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create mysql as service on Cloud Foundry and tunnel to mysql database this provides me connection string to mysql database i pass that information to my app. it works from my machine but when i deployed that app on Cloud Foundry server then it gives an error in connection

this is my connection code, tell me what needs to change to be deployed on Cloud Foundry

public class DB {
    private static Connection connection = null;
    public static Connection getConnection() {
        String url = "jdbc:mysql://127.0.0.1:10100/db8dad2d02e114ef6bc9d24e68367e33e";
        try {

            Class.forName("com.mysql.jdbc.Driver");
            connection = DriverManager.getConnection(url,"uC0ag3NRJCT8c","p1nyZ38zadwfa");
            System.out.println("Connect success fully");
            return connection;

        } catch (Exception e) {
            System.out.println("Error");
            System.out.println(e);
            e.printStackTrace();

        }
        return null;

    }

}
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What error it is giving? –  Pradeep Simha Jan 13 '13 at 4:53
    
com.mysql.jdbc.exceptions.jdbc4.CommunicationsException: Communications link failure –  jayesh Jan 13 '13 at 4:54
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5 Answers

jayesh's answer is technically correct, but basically, the best way to deal with retrieving those information when inside a java app (assuming non-spring) is to use the cloudfoundry-runtime library: https://github.com/cloudfoundry/vcap-java/tree/master/cloudfoundry-runtime The README has examples of usage.

For completness, if using Spring, then things are even easier and chances are you don't even need to do anything special

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Problem is here:

jdbc:mysql://127.0.0.1:10100

In this you're connecting to 127.0.0.1, it is a localhost, try giving the actual IP of your cloud server. Then it should work fine.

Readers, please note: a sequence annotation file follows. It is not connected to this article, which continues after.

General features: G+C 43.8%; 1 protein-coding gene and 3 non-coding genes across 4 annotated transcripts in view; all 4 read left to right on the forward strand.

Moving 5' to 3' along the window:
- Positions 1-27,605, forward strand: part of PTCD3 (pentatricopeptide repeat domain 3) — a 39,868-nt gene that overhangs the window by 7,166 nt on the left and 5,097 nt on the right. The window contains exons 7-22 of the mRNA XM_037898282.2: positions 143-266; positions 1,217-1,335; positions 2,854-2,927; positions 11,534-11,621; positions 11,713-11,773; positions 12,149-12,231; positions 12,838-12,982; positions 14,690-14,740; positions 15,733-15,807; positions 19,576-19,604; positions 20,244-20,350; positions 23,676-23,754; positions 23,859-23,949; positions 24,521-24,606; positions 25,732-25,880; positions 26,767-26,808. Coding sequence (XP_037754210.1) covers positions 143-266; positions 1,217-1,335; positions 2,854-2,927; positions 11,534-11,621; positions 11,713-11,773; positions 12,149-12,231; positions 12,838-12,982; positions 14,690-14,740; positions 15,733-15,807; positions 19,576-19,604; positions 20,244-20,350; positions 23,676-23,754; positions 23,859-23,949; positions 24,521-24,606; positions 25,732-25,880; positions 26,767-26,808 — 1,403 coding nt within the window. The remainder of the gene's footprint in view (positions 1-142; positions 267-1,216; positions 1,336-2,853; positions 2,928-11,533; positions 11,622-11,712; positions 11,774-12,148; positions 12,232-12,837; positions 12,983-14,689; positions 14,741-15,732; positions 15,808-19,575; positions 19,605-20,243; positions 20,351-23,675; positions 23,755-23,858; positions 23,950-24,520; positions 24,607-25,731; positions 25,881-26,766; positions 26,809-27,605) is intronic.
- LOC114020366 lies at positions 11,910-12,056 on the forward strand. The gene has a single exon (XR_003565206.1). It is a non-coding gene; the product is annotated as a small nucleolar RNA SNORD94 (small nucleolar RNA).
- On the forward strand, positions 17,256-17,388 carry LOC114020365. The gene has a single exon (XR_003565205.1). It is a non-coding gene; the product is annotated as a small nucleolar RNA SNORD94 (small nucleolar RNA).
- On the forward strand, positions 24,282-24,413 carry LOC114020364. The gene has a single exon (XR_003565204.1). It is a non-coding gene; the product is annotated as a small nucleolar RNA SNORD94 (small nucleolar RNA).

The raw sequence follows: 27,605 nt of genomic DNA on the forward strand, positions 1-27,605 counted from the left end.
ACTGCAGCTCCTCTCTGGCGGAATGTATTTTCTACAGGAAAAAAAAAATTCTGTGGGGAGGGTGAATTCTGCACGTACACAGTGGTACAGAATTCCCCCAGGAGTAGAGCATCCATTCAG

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    try {

        String vcap_services = System.getenv("VCAP_SERVICES");
        String hostname = "";
        String dbname = "";
        String user = "";
        String password = "";
        String port = "";
                //for cloud config
        if (vcap_services != null && vcap_services.length() > 0) {
            JsonRootNode root = new JdomParser().parse(vcap_services);

            JsonNode mysqlNode = root.getNode("mysql-5.1");
            JsonNode credentials = mysqlNode.getNode(0).getNode(
                    "credentials");

            dbname = credentials.getStringValue("name");
            hostname = credentials.getStringValue("hostname");
            user = credentials.getStringValue("user");
            password = credentials.getStringValue("password");
            port = credentials.getNumberValue("port");

            String dbUrl = "jdbc:mysql://" + hostname + ":" + port + "/"
                    + dbname;
            System.out.println(dbUrl);
            System.out.println(user + "password " + password);

            Class.forName("com.mysql.jdbc.Driver");
            connection = DriverManager.getConnection(dbUrl, user, password);
            return connection;
        } else {
//for local configuration
            Class.forName("com.mysql.jdbc.Driver");
            String url = jdbc:mysql://127.0.0.1:10100/db8dad2d02e114ef6bc9d24e68367e33e

            connection = DriverManager.getConnection(url, "user name",
                    "password");
            return connection;

        }

    } catch (Exception e) {

        e.printStackTrace();

    }
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You're using information from vmc tunnel to try to connect. This is not going to work on the Cloud. You need to do what jayesh shows, and read the connection credentials from the Cloud Foundry environment instead. Eric's answer is even more complete :-)

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I have the same problem. You must notice that "10100" is a port fortwarding to the mysql remote service.

you could use this just locally.Deploying your program locally with your database connection pointing to the forwarding port (101100).

But this won't work when you push your war to the Cloud Foundry Instance-

One solution is to use Spring based cloud beans. In my case i don't wan't to use this approach so i'm trying another solution...

I don't know if with the credentials (user, password, tc) created for the remote connection you could stablish a connection once you pushed your war to Cloud Foundry changing the forwarding port and using the default mysql port (3360)

In my case i don't want to use Spring Cloud Beans because the production application won't be deployed into a cloud storage.

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